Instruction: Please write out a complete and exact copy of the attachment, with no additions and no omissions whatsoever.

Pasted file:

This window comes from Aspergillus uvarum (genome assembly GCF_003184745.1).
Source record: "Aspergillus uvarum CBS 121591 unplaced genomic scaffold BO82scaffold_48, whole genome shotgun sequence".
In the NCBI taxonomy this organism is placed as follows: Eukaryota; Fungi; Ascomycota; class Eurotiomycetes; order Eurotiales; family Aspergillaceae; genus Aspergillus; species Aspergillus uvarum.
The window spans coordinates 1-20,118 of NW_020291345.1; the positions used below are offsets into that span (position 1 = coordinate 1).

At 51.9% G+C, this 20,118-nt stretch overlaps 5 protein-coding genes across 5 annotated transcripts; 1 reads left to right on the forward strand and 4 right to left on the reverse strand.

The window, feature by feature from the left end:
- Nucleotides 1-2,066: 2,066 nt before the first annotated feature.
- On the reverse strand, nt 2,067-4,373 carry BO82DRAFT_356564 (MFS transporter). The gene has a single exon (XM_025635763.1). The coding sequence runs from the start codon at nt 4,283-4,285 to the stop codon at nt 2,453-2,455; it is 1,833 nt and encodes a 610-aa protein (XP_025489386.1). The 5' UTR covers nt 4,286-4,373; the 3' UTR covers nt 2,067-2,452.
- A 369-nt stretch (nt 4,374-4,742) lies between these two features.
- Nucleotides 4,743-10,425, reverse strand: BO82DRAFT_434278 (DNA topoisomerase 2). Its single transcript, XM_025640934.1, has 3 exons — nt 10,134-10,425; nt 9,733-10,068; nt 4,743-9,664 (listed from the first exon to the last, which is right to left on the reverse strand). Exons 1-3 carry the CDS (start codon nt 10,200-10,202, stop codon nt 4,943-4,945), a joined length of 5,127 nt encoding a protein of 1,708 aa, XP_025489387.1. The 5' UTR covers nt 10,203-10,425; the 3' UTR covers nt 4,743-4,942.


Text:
This window comes from Aspergillus uvarum (genome assembly GCF_003184745.1).
Source record: "Aspergillus uvarum CBS 121591 unplaced genomic scaffold BO82scaffold_48, whole genome shotgun sequence".
In the NCBI taxonomy this organism is placed as follows: Eukaryota; Fungi; Ascomycota; class Eurotiomycetes; order Eurotiales; family Aspergillaceae; genus Aspergillus; species Aspergillus uvarum.
The window spans coordinates 1-20,118 of NW_020291345.1; the positions used below are offsets into that span (position 1 = coordinate 1).

At 51.9% G+C, this 20,118-nt stretch overlaps 5 protein-coding genes across 5 annotated transcripts; 1 reads left to right on the forward strand and 4 right to left on the reverse strand.

The window, feature by feature from the left end:
- Nucleotides 1-2,066: 2,066 nt before the first annotated feature.
- On the reverse strand, nt 2,067-4,373 carry BO82DRAFT_356564 (MFS transporter). The gene has a single exon (XM_025635763.1). The coding sequence runs from the start codon at nt 4,283-4,285 to the stop codon at nt 2,453-2,455; it is 1,833 nt and encodes a 610-aa protein (XP_025489386.1). The 5' UTR covers nt 4,286-4,373; the 3' UTR covers nt 2,067-2,452.
- A 369-nt stretch (nt 4,374-4,742) lies between these two features.
- Nucleotides 4,743-10,425, reverse strand: BO82DRAFT_434278 (DNA topoisomerase 2). Its single transcript, XM_025640934.1, has 3 exons — nt 10,134-10,425; nt 9,733-10,068; nt 4,743-9,664 (listed from the first exon to the last, which is right to left on the reverse strand). Exons 1-3 carry the CDS (start codon nt 10,200-10,202, stop codon nt 4,943-4,945), a joined length of 5,127 nt encoding a protein of 1,708 aa, XP_025489387.1. The 5' UTR covers nt 10,203-10,425; the 3' UTR covers nt 4,743-4,942.